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November is National Diabetes Awareness Month (NDAM). Please take some time to check out our T1D topics. We encourage you to share this information on your social media to help educate and raise awareness about Type 1 Diabetes.
An insulin pump is a small, computerized device that is programmed to deliver insulin into the fatty tissue under the skin. The insulin pump is durable and lasts for years, but the insulin supply and certain pump components (reservoir, tubing and infusion set) are changed every few days.
T1D Terminology - Insulin Pump Lingo
Pumping insulin has its own language. Here's some common lingo T1Ds on pump therapy use...
Active Insulin - refers to bolus insulin (defined below) that has been delivered to your body via your pump, but that your body has not yet used up. In other words, it's the insulin that is currently 'active' in your body working to manage / steady blood sugars.
Basal Rate - a small amount of insulin that is programmed to be automatically delivered by the pump every few minutes in a cycle of 24 hours, referred to as a basal rate pattern. Basal rates are sometimes called 'background insulin'. Basal insulin replaces the insulin that your body should be producing naturally, but isn't. Using an insulin pump, you can program and regularly tweak different patterns to meet different needs; like a weekend or shift work, an exercise class, hormonal fluctuations, or travel.
Bolus Insulin - a dose of insulin released by the pump to cover an expected rise in blood glucose from eating or to lower a high blood glucose down to target range, otherwise known as a 'correction'. The pump is programmed with the bolus settings, based on the needs of the individual as determined by a medical team of specialists.
Correction Factor - the amount of insulin needed to bring a high blood glucose level back down to target range. A correction bolus factor, or 'Sensitivity Factor' is equal to how much 1 unit of insulin will lower your blood glucose. This factor is used to calculate a correction bolus amount when your blood sugar is high and is calcualated as follows:
(BG level) – (BG target) = X.X, then
X.X ÷ (correction bolus factor) = correction bolus amount.
Dual / Combo Bolus - delivers only a portion of the required insulin immediately and the balance of the total required dose is delivered as an extended/square wave. A dual bolus provides insulin coverage for foods that contain both high fat or high protein with simple carbohydrates. This allows variation of three key components:
the proportion of the immediate dosage vs the amount given via prolonged delivery,
the overall time duration of the delivery, and
the insulin to carbohydrate ratio.
Infusion Set - connects the insulin pump delivery device to your body. It works the same way an IV line you might get at a hospital does. A needle is housed inside a flexible cannula - a tiny, plastic tube that sits in the fatty tissue just under the surface of the skin. The needle helps to quickly poke the cannula through the skin and is then immediately removed, leaving only the soft, flexible tubing in place.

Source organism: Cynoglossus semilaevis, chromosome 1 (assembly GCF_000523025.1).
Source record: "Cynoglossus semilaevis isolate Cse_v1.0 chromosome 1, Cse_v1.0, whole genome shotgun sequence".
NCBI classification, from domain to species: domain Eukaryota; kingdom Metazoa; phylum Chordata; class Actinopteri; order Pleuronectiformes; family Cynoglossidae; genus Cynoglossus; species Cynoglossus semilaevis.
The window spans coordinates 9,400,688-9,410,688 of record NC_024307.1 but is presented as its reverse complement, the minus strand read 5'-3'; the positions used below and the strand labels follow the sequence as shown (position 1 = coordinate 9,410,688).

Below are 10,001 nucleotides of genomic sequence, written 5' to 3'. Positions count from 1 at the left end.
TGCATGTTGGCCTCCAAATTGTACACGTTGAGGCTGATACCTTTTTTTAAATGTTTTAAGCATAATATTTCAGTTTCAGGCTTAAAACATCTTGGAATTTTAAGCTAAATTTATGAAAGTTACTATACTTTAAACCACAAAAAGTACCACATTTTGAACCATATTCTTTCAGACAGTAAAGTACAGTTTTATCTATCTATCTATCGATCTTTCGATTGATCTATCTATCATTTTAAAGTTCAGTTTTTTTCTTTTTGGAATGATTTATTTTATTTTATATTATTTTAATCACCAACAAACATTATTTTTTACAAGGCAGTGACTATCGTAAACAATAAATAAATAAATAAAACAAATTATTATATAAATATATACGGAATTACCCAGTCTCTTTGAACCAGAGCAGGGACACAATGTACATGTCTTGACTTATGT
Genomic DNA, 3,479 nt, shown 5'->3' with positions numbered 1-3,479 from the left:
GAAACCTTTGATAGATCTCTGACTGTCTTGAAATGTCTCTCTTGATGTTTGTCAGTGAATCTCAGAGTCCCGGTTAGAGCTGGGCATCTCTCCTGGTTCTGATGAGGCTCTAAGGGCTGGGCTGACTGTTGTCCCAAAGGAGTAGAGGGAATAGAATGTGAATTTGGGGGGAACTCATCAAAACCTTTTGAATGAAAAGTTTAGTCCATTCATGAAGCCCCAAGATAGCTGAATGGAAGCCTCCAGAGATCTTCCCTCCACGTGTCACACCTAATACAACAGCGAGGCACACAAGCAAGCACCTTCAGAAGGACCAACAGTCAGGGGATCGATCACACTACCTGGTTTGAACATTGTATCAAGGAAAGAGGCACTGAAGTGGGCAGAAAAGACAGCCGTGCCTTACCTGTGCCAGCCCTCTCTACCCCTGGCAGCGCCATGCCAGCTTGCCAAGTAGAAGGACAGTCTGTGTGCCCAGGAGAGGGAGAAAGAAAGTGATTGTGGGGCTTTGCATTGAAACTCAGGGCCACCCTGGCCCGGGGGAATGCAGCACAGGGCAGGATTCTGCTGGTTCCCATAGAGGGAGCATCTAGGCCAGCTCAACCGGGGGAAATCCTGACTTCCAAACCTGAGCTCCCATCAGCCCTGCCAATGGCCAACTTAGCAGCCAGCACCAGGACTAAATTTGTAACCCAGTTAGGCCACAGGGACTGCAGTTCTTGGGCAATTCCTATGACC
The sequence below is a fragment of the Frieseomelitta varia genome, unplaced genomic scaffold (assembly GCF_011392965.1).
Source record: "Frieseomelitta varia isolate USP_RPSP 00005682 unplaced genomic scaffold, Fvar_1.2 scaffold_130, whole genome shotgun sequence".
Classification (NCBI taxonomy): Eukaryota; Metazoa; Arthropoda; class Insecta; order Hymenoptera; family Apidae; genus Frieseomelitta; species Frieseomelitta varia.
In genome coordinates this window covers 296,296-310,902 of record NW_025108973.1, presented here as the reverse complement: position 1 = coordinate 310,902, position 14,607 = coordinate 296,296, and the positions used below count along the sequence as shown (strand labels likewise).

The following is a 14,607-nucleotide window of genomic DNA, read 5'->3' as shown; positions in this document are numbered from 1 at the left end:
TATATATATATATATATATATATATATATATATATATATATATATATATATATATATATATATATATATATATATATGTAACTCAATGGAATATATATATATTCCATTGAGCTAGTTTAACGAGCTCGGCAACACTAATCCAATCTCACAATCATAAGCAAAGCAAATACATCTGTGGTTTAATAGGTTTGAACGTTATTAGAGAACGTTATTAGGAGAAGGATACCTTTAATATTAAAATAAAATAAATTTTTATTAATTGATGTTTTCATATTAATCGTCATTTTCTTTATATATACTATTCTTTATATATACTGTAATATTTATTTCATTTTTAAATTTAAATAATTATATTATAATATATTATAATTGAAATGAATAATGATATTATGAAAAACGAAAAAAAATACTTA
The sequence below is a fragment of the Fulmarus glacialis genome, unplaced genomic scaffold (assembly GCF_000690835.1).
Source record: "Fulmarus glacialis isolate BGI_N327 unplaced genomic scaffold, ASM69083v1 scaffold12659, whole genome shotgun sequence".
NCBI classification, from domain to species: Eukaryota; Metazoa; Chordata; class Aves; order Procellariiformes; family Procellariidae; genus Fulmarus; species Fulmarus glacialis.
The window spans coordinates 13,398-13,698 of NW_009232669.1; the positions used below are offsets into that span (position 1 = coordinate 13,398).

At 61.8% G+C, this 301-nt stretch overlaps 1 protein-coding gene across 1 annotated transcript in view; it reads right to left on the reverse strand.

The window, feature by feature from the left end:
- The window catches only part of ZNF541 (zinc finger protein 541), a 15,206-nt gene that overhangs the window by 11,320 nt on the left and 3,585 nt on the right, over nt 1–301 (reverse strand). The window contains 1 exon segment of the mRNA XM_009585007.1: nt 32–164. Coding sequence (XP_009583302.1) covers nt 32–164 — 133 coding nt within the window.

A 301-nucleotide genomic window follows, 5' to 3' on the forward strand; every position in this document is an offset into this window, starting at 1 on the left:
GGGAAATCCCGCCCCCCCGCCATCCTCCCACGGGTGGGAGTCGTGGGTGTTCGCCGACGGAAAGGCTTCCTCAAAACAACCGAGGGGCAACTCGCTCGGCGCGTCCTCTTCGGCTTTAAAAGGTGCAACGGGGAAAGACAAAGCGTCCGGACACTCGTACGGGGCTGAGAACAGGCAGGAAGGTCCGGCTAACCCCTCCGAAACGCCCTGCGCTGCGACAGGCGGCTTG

Insulin on Board (IOB) - a feature of the pump's programming that keeps track of how long a bolus of insulin has been working. Using the IOB feature, a pumper can adjust the next insulin bolus preventing an overlapping insulin effect, also known as 'stacking', from multiple boluses, thus preventing excessive correction resulting in low blood sugar (hypoglycemia). The IOB for a certain amount of time - usually 4 hours, depending upon the dose of rapid-acting insulin. Individuals with especially high bolus doses (over 15-20 units per bolus), may require a longer IOB of 5-6 hours.
Insulin-to-Carbohydrate Ratio (Carb Ratio) - helps you estimate what size bolus you should take when eating carbohydrates. Depending on each T1Ds specific and individual requirements, this setting tells the pump how many units of insulin is required to help the body process a certain number of grams of carbohydrate. If 1 unit of insulin disposes of 10 grams of carbohydrates, the ITC ration would be 1:10. Your healthcare professional will determine your insulin to carbohydrate ratio.
Insulin Sensitivity Factor (ISF) - refers to how many points (mmol/L) blood sugars will drop in response to 1 unit of insulin (also known as a high blood sugar correction factor). This setting is programmed into the pump and can be set at different amounts for different times of the day.
Interstitial Fluid - the fluid between the cells in the human body that makes up approximately 16% of your total body weight.
Reservoir - the plastic container that holds insulin and fits inside the pump. The reservoir is connected to the infusion set by long, flexible tubing that helps the pump deliver the insulin to the body.
Temp Basal - when the basal delivery rate is temporarily increased or decreased for a specific period of time. This feature is NOT automatic and must be manually programmed in the moment by choosing how much less basal insulin is desired - usually as a % of your normal basal rate - and for how long. This pump feature is most commonly used for exercise and illness, as insulin needs may change during these periods. Learning how to adjust the basal rate can help to prevent low (hypoglycemia) and high (hyperglycemia) blood sugars.
CONTRIBUTING SOURCE: Diabetes Education Online | Medtronic
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Government Funding Programs | Drinking and Diabetes | Diabetes Burnout | All About A1c | Life as a T1D Parent
Diabetes & Depression | Perks of Type 1 | World Diabetes Day | Gestational Diabetes | Diabetes at School
T1D Stickers and Accessories | Driving with T1D | Pump Lingo | Dawn Phenomenon | Blood Sugar Management Get Diabetes Right | Foot Care | Sleep: the lost frontier | Glycemic Index | Medication Management